These escapees may have been illegal immigrants, but their cheap labor was welcome in Hong Kong. Chen Bingan insists that they played a huge part in Hong Kong achieving its “Pearl of the Orient” economic status, though neither the Communist Party nor the Hong Kong government is keen to commemorate them. Some escapees became Hong Kong residents and the knowledge and skills they acquired were a direct influence on Deng Xiaoping choosing Shenzhen as a Special Economic Zone.
Tan Jialuo, a Cultural Revolution expert formerly of Guangzhou Teachers’ College, thinks this is one of the few examples of ordinary citizens changing Communist Party policy. “It had an important role in the initiation of reform…they effectively helped promote social progress,” Tan said.
Escapees swimming through Dapeng Bay in those days are said to have had their bodies and limbs scraped by jagged oyster beds. This is a problem they may not have faced in more recent years. Human activity has severely depleted Shenzhen’s marine life and ravaged much of the land along the coast during the Reform and Opening Up period. The famed Shajing oysters, for example, are now gone from the bay.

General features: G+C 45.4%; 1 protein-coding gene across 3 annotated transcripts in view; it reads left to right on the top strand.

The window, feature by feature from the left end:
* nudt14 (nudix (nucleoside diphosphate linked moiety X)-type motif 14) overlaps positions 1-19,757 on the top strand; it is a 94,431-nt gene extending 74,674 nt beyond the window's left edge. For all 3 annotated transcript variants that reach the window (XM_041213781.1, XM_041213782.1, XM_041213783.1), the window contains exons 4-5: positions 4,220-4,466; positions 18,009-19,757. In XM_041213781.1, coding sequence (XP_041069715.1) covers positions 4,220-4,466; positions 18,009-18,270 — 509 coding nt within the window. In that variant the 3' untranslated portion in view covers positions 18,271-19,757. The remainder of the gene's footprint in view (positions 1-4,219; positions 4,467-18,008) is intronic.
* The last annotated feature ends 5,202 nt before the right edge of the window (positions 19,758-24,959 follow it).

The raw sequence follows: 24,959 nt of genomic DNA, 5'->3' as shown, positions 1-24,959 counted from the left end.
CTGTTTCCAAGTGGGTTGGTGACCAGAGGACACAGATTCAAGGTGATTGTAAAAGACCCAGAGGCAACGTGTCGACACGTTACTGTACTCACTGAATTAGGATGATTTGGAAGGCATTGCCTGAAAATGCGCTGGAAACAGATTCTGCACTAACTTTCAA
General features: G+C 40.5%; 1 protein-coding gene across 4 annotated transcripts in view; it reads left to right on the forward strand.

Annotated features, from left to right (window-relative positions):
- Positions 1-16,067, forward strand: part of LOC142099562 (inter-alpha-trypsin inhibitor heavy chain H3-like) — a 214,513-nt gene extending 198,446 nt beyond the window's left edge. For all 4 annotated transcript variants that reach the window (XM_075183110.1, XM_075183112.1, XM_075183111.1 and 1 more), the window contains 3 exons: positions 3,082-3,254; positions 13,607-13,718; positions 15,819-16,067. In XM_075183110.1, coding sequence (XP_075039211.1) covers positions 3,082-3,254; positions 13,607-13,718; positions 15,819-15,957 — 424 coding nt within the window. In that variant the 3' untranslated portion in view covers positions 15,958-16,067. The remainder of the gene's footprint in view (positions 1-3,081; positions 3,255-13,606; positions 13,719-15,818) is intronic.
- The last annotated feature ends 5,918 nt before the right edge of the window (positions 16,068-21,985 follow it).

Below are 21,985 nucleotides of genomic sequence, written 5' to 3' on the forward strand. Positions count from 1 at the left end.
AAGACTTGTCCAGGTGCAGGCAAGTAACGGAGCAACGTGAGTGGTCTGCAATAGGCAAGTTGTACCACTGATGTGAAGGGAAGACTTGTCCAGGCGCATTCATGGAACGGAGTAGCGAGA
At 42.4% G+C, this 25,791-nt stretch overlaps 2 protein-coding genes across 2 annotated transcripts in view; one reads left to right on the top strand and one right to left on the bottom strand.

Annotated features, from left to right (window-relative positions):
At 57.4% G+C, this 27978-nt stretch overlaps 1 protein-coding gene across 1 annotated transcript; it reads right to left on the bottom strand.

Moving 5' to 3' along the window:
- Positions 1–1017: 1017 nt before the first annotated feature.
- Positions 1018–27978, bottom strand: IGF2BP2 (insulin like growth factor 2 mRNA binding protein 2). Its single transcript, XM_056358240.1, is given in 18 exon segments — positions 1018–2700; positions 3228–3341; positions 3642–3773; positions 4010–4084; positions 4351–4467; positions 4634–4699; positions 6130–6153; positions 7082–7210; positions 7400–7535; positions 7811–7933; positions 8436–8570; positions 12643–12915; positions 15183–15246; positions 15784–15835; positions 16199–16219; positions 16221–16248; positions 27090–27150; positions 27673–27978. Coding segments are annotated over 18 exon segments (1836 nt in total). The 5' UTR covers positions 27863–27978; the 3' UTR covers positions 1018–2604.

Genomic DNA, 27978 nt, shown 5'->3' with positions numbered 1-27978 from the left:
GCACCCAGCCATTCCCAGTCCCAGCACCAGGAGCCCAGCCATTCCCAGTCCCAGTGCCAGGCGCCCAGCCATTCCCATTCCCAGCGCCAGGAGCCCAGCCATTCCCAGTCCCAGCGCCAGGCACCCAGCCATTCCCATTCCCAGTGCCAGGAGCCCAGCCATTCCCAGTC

Chief among this activity is land reclamation, that is the conversion of water surfaces into land for human use. Shenzhen Bay shrank by 25 square kilometers (27% of its total area) between 1997 and 2009. This caused the nearby mangrove forests to be halved from 140 hectares to 70 hectares and reduced the number of migratory birds that spend winter in Shenzhen. The bay could be lost completely in 170 years as sediments grow at a rate of 1.9 cm a year, according to Roger Lin of Shenzhen Daily.
Pollution has also done enormous damage to Shenzhen’s marine life and coastline. In 2011, nearly half of Shenzhen’s coastal waters were found to be severely polluted. Nine sewage pipes were discharging inorganic nitrogen and phosphates into the South China Sea. Professor Xu Hong of Shenzhen University blamed illicit dumping and poor oversight. The situation improved ahead of the Universiade but the bad old days swiftly returned.